Whatever the factors – anxiety is part of my life, and it is one of my challenges to learn to accept this aspect of myself and look for the positive things it brings to my experience such as growth, compassion. empathy and being the catalyst for self reflection and deeper understanding..
The more I can accept who I am, learn about how anxiety affects me even today, and be open about my experience, the easier it becomes. And this is still a work in progress…..
“you will be transformed when you make peace with your shadow”
- Debbie Ford
Expectations are tricky. Especially when you have high standards, especially when you're really hard on yourself and have perfectionist tendencies.
If you can recall my last blog about my journey to self acceptance (if not, you can read it here) you will remember I started introducing changes to help optimise my physical health.
However, my overall intention was this: “... my ultimate aim is to learn to love myself exactly as I am right now - and then from this place of self acceptance, take steps towards creating the body, health and vitality I really desire”
Looking back, it was this deeply felt intention that led me into my own journey into the darkness once again.
I call ‘darkness’ the energy you hold in your body which relates to the changes you are seeking to make (whether consciously or subconsciously) and can arise as pain, fear, resistance, stuckness, depression, anxiety, negativity, sadness, overwhelment, self-criticism, grief, anger, rage, hopelessness - or any other ‘dark’ emotion you are harbouring.
The universe is consistent, and It's so easy for me to see this when I'm working with others. A person will set out to deal with an issue that is holding them back, and at some point in the journey it is time for the ‘darkness’ to emerge so it can be purged and transformed. Sometimes it is a short and relatively painless aspect of the transformation and at other times it can take on a life of its own.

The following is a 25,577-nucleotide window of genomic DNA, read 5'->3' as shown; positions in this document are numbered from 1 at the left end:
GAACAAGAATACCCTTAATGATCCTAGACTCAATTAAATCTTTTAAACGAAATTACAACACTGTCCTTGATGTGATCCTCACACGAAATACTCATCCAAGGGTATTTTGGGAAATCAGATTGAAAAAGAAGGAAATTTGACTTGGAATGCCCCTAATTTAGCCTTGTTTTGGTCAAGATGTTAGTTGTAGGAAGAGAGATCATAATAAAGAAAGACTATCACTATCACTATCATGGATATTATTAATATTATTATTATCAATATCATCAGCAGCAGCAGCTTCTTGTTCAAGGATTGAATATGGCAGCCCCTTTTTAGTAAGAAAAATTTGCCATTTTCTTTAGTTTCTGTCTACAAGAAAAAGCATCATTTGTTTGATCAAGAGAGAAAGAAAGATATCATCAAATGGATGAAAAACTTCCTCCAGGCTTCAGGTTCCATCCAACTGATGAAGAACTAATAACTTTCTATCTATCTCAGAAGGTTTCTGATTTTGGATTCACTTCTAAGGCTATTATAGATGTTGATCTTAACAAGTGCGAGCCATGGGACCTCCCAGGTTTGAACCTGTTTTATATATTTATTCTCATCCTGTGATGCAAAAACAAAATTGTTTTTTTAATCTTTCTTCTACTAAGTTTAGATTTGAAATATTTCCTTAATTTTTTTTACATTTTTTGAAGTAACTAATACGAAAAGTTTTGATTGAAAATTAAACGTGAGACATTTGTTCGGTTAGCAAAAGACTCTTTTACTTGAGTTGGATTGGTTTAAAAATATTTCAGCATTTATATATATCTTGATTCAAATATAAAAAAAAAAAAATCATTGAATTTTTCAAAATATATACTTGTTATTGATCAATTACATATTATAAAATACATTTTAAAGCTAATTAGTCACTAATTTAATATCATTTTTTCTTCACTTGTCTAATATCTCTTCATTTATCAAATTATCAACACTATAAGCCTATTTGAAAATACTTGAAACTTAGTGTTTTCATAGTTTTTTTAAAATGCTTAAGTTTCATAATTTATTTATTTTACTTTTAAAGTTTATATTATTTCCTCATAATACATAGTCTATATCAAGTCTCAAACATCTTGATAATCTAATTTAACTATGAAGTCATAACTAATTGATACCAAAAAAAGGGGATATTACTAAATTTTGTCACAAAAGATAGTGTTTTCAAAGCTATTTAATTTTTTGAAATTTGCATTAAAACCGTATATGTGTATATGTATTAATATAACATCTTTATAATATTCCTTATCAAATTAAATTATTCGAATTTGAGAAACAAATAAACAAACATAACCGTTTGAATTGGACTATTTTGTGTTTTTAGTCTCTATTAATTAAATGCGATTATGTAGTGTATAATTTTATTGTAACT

Because that is what happens when you start to change a part of your life, particularly one that brings up resistance - your inner self takes the opportunity to alter things at a deep level, and darkness and light are intertwined. We need to experience and accept the darker parts of ourselves to fully appreciate our light. When we seek to alter our ‘surface’, there is a depth that is aching to be transformed. We are all trying to become whole, after all.
When you are going through a period of darkness it can be really tough, especially because you don't always know when it is time to come out the other side. It can feel like you never will. But from lots of experience, I can assure you that the darkness does end. And it is such a relief. It is the beginning of the next phase in your growth, time for the ‘next level’ you to emerge.
For me, the intention to focus on ‘body’ issues stirred up a lot of old, unacknowledged emotions, energy and patterning I didn't even realise I was still carrying. It has allowed me to look at my own darkness through fresh eyes and to both broaden and deepen my journey into self-acceptance.
Amanda is a (reformed) lawyer turned holistic life coach, self-care advocate, workshop facilitator, writer, speaker, avid reader, nature lover, chai tea drinker and mother to a curious, active toddler. A spirit seeker who loves connecting with others on journeys of self-discovery, Amanda believes we can all find our own version of success and live an empowered life.